Introduction to Big Data
Big data is a buzzword, or a catch-phrase, used to describe the massive volume of both structured and unstructured data which is difficult to process using traditional relational database and software techniques as per organization’s hardware and infrastructure.
Big data is more than simply a matter of size which, according to IBM, holds three major attributes as:
Variety – Different type of data including text, audio, video, click streams, log files, and more which can be structured, semi-structure or unstructured.
Volume – Hundreds of terabytes and petabytes of information.
Velocity – Speed of data to be analyzed in real time to maximize the data’s business value.
Some samples of data size of few leading companies
Data Generated by NYTimes in one day
50Gb of uncompressed log files
10Gb of compressed log files
0.5Gb of processed log files
4-6M unique users
7000 unique pages with more than 100 hits
Index size 2Gb
Pre-processing & indexing time
10min on workstation (4 cores & 32Gb)
1hour on EC2 (2 cores & 16Gb)
Data Generated by Facebook in one month
30 billion pieces of content shared on facebook every month.
40% projected growth in global data generated per year vs 5% growth in global IT spending.
Let us look out what is big data analysis, need of analysis and how we can do analysis in optimized way through different approaches.
Big Data Analysis = Big Data + Analysis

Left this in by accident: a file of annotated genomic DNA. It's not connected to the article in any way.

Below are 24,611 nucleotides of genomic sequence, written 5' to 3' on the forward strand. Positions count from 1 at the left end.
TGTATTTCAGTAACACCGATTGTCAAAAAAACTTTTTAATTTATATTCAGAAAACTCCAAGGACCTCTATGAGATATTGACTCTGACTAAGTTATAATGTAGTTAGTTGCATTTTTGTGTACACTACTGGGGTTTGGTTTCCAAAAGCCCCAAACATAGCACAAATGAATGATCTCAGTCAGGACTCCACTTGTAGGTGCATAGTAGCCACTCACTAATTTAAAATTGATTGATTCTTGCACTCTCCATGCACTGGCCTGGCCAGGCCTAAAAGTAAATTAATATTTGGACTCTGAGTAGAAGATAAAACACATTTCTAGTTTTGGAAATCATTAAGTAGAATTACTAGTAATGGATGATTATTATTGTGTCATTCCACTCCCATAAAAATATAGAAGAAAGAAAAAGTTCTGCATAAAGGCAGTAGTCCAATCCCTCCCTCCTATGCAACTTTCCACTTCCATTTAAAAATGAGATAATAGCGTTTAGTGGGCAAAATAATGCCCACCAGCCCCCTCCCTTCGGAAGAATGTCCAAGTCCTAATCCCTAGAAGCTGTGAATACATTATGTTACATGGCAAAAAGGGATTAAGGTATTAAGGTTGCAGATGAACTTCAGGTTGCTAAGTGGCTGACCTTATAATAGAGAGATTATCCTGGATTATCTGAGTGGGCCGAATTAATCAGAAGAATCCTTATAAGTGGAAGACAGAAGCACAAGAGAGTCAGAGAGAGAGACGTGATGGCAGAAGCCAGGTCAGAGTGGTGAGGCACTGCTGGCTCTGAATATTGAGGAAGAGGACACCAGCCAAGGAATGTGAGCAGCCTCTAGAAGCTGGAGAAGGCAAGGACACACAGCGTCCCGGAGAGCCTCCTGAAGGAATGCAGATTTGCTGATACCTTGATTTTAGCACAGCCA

We need to store, clean, brush up, apply some mathematical and algorithmic model to analyze and then beautify our [data] to get a visualized and beautiful story out of it for the senior management team to take some decisions.
Can you imagine how your organization handles Big Data during daily operations? Just to give you an idea, consider the following scenarios:
What if a Monday morning suddenly your VP asks, “Hey, can you provide me a quick sentiment analysis for ABC news story published yesterday?”
Or, “Can you quickly draw a graph of sentiment analysis for ABC news story published yesterday for a XYZ region?”
What do you need to do so as you can respond to your VP quickly by scanning your big data?
Previously, it was the statisticians whom to play with data and come up with some models to reach out to some decision. Now it’s the data scientists whom come up with such solutions. So a data Scientist is a mixed blend of a data base expert, a statistician and a story writer. In order to make their life easier we have R language wherein we can either store data or use existing data(from some database like SQL server or oracle) and then we can perform our analysis using some predefined packages within R.
R can handle big data using ff, fbase, RODBC, RHadoop packages.